Novel applications in development
Wagner's research lab resembles a scene from the movie Psycho when it comes to testing his favorite invention. The STF and fabrics treated with it are subjected to repeated knife stabs, not to mention hammering and dropped balls of varying weights and forces.
His research team is exploring the fundamental characteristics of STF using, among other tools, sophisticated rheometers that measure the flow of the STF in response to applied forces. Postdoctoral researcher Jeremy Fowler, recent doctoral graduate Dennis Kalman and doctoral student Kate Gurnon, and undergraduate students Paul Nenno, Tony Pallanta and Anne Golamatis work alongside textile engineer Kathy Zetune, formerly with ILC Dover, and research scientist Rich Dombrowski.
"What's cool is that we have an inter-disciplinary team that includes a textile engineer working with scientists, a postdoc, and graduate and undergraduate students in chemical engineering all involved in basic science technology development. Partnered with interested companies, we have formed a great product development team," Wagner notes.
Currently, Wagner's colleague Jack Gillespie, director of the Center for Composite Materials (see p. 8), and doctoral student Kate Gurnon are working to develop novel materials that could help increase the blast resistance of armored personnel carriers by keying on STF's unique combination of strength and damping ability.
The same principle is being explored in sports gear, from football helmets to hockey shin guards and shock-absorbent skis.
"Concussions are serious health issues," Wagner notes. "Shear thickening fluid has the potential to give a bit and absorb the shock waves so they don't damage the brain."
Currently, Wagner and his team are advising two design groups composed of UD seniors working on this promising usage.
Besides these down-to-earth applications, Wagner and his team also have a proposal under review by NASA for creating the next generation of spacesuits.
"Shear thickening fluid is not an easy technology to do," Wagner says. "It's like Edison showed us, it's easy to make a filament that glows, but harder to make the light bulb. However, it's an exciting technology to work with, and engineers like to tinker and invent things," he notes with a smile. "Good things will come out of it — it's just a matter of time and effort."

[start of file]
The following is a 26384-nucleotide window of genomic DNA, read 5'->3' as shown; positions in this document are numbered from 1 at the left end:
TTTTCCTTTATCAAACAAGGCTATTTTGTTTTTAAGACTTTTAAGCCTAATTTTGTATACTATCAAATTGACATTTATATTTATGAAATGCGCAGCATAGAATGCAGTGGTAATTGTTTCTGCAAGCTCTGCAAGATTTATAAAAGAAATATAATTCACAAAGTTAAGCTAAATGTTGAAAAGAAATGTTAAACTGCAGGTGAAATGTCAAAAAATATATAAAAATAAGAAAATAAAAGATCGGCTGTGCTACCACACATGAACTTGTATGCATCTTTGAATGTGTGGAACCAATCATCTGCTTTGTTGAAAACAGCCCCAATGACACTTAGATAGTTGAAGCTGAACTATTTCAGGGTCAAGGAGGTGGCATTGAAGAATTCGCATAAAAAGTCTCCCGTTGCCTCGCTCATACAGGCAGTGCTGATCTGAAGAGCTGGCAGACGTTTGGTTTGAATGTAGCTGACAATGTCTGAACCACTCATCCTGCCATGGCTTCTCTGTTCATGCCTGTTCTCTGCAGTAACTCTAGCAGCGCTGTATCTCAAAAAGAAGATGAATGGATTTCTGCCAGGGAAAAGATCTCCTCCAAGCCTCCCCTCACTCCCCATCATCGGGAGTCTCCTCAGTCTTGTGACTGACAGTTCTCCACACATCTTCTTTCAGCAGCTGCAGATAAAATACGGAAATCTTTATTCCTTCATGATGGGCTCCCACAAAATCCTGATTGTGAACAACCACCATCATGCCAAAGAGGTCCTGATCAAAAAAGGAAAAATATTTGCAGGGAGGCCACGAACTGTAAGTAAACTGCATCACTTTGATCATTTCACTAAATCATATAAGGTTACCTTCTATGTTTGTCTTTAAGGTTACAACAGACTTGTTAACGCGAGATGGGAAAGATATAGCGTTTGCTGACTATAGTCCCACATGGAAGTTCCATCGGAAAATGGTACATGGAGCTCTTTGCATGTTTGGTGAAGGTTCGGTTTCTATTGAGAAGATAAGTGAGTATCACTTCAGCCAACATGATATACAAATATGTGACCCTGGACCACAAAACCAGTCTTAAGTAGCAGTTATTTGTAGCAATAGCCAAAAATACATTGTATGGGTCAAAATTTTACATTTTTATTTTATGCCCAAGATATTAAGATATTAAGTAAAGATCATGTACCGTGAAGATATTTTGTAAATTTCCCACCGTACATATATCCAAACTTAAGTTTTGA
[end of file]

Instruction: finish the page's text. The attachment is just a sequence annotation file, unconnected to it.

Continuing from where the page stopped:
Liquid Armor is subject to a number of issued and pending domestic and international patent applications. For more information about Liquid Armor, contact Denise Bierlein, licensing analyst in UD's Office of Economic Innovation and Partnerships, at firstname.lastname@example.org.
— Tracey Bryant
Putting it to the test
Fabric treated with shear thickening fluid (STF) undergoes a series of laboratory tests at the University of Delaware, including stabbings with an ice pick to assess puncture resistance. At right, the photos in the lefthand column show the puncture made in Kevlar. The righthand column shows Kevlar fabric treated with STF. It is fully intact, with no punctures.
Norman Wagner, chairman of UD's Department of Chemical Engineering, and Eric Wetzel from the U.S. Army Research Laboratory invented shear thickening fluid. Today, Wagner's lab hums with activity, as he and his team explore the novel material's properties and potential applications.
Wagner has a team of nine working on shear thickening fluid, among them, from left, doctoral student Kate Gurnon, research scientist Rich Dombrowski, and postdoctoral researchers Eric Yearley and Jeremy Fowler.
Lowering the hammer
As shown in these time-lapse photos, bubbles of viscous shear thickening fluid remain in liquid form until subjected to force. With the strike of a hammer, the bubble at right transforms from a liquid into a solid upon impact.
When an Army unit deploys in Afghanistan, the first supply planes carry cargo that is critical to powering communications operations in the field: batteries.
Some soldiers will carry up to 35 pounds of batteries for a three-day mission, according to the U.S. Army Research Laboratory. That's in addition to body armor, weapons, ammunition, rations and other equipment.
The Institute of Energy Conversion (IEC) at the University of Delaware is working with industry to help lighten the soldier's load by replacing those batteries with lightweight, yet powerful solar cells.